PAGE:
The interesting thing is, the further along I waded through the fields, surrounded by all the bees, the less scary and less emotional and less painful it became. Four hours somehow vanished and suddenly the photo shoot was over!

I remember thinking: ‘What just happened there? When did I stop noticing there were bees around me? Did I just do THAT?!?!?!'

Lavender field shoot by Joie Takaki.

Surprising myself and doing what was unthinkable – this turned out to be one of the proudest moments of my life and a pivotal moment I won't forget. To face your fears like that, and completely control it, rather than letting it control you. I realised, once you change how you think about fear, you change its power over you.

Since conquering this tremendous fear, I have found myself in numerous situations that were overwhelmingly nerve-wracking. Now, each time I feel the fear settling in, I remember this moment. It gives me the confidence and the courage to carry on and accomplish what I set out to do. It is a powerful reminder that if I put my mind to it, I am capable of anything!

When you consistently face your fears, you gain the emotional and mental know-how to do it again. Because you know you've done it before. You know you can do it. And you know you are a survivor!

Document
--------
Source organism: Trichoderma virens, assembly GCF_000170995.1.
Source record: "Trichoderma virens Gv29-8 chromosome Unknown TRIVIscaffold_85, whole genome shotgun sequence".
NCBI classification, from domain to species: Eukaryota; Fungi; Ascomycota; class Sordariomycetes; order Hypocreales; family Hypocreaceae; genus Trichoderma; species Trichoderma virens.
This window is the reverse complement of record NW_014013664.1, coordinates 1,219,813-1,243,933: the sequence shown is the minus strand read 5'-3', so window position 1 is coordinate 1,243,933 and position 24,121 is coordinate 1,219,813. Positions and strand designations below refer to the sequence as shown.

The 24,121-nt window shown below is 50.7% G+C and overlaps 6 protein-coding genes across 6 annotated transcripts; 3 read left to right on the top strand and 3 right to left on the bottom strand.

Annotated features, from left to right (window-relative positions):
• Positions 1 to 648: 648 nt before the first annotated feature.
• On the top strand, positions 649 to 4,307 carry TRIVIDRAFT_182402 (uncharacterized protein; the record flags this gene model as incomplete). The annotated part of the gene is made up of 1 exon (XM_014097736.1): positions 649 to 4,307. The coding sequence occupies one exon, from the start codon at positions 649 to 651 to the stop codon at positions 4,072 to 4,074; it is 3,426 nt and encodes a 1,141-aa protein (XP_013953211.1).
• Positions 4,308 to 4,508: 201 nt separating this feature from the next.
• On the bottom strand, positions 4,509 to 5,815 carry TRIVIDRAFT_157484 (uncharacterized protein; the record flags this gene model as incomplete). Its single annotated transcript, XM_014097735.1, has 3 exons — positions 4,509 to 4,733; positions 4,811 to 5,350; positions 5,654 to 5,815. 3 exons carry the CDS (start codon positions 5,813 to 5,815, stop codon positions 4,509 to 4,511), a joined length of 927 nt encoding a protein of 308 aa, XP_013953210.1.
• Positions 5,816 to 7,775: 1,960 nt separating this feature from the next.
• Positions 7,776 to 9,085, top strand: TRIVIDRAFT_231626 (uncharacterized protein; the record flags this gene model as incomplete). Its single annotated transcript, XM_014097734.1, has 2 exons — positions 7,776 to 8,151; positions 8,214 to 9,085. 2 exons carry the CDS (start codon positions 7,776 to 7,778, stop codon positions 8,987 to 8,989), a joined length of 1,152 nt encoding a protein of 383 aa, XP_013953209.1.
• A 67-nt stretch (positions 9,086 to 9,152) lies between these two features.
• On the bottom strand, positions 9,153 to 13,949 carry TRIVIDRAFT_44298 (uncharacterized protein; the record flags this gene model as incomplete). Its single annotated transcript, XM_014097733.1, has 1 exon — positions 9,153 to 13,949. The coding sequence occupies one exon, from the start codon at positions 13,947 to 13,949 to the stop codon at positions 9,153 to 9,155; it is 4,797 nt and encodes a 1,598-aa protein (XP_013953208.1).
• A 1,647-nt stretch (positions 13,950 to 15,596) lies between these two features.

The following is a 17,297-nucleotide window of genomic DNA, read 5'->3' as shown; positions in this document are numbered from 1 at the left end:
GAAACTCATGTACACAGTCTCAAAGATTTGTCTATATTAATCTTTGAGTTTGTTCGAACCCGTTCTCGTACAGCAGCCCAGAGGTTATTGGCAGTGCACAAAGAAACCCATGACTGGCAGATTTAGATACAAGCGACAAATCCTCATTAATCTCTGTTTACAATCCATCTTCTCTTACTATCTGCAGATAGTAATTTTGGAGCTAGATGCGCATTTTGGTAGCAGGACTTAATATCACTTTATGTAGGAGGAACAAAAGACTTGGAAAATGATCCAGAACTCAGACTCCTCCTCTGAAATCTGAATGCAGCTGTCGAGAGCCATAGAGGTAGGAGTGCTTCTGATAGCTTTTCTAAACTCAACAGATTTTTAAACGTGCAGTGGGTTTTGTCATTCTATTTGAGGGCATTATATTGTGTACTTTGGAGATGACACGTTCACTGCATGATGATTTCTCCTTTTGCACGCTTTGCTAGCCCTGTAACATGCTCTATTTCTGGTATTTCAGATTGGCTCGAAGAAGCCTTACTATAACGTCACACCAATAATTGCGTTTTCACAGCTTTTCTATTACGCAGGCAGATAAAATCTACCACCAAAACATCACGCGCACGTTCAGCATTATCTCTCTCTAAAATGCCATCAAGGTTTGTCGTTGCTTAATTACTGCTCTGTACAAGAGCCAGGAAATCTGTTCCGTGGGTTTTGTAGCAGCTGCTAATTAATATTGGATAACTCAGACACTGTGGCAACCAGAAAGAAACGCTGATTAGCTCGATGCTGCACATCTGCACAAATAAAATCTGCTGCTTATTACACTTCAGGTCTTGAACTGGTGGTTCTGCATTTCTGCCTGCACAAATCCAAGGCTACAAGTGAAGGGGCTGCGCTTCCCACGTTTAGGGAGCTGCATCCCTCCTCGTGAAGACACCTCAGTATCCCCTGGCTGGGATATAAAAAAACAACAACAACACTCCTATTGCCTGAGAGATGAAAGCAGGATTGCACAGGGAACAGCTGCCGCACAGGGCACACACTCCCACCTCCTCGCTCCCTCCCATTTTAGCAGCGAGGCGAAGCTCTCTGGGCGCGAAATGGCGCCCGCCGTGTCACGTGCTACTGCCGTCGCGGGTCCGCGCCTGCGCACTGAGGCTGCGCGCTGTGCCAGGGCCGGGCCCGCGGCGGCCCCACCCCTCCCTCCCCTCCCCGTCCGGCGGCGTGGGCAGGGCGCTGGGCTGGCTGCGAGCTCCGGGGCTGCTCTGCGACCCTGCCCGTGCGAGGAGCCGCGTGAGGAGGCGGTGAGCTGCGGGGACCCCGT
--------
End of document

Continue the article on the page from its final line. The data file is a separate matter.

Whatever obstacles might be holding you back, you need to change your perception of it. Perhaps your fear is taking the first step into starting a business, or shooting a wedding completely on your own, or trying something no one else has done, or traveling somewhere foreign solo, or moving abroad, or telling someone you love them, or meeting someone really famous or important. Whatever your fear, prove to yourself that what you want is far greater than the fear itself. Believe that you can conquer it and are in control whatever happens next!

Lavender field shoot by Joie Takaki.

In hindsight, once you face your fears and look back, you'll realise that you created something in your mind that was far larger and far scarier than it actually is in reality.

Fear is a false perception. Period.

Your fears are simply obstacles that are put in your way to determine if what you want is really worth fighting for. Knowing this will help you commit to doing whatever it takes to continue pursuing your dreams. Because your dreams aren't worth giving up, for anything!

‘You want to look back on life and say, “I can’t believe I did that,” rather than to look back and say, “I wish I did that”.' ~ Unknown

Lavender field shoot by Joie Takaki.

All images by Joie Takaki.

Author: Joie Takaki

Joie Takaki is an inspired adventurer, a lifestyle blogger, and a photographer. She runs her own photography company and is a regular contributor for Her Lovely Heart where she shares glimpses into the journey and musings of running a photography business, which aims to motivate and connect with other creatives who are running their own businesses. When she isn't taking photos or writing, she is either travelling somewhere new, sneaking up on people, or twirling in public! Follow her business adventures on Twitter.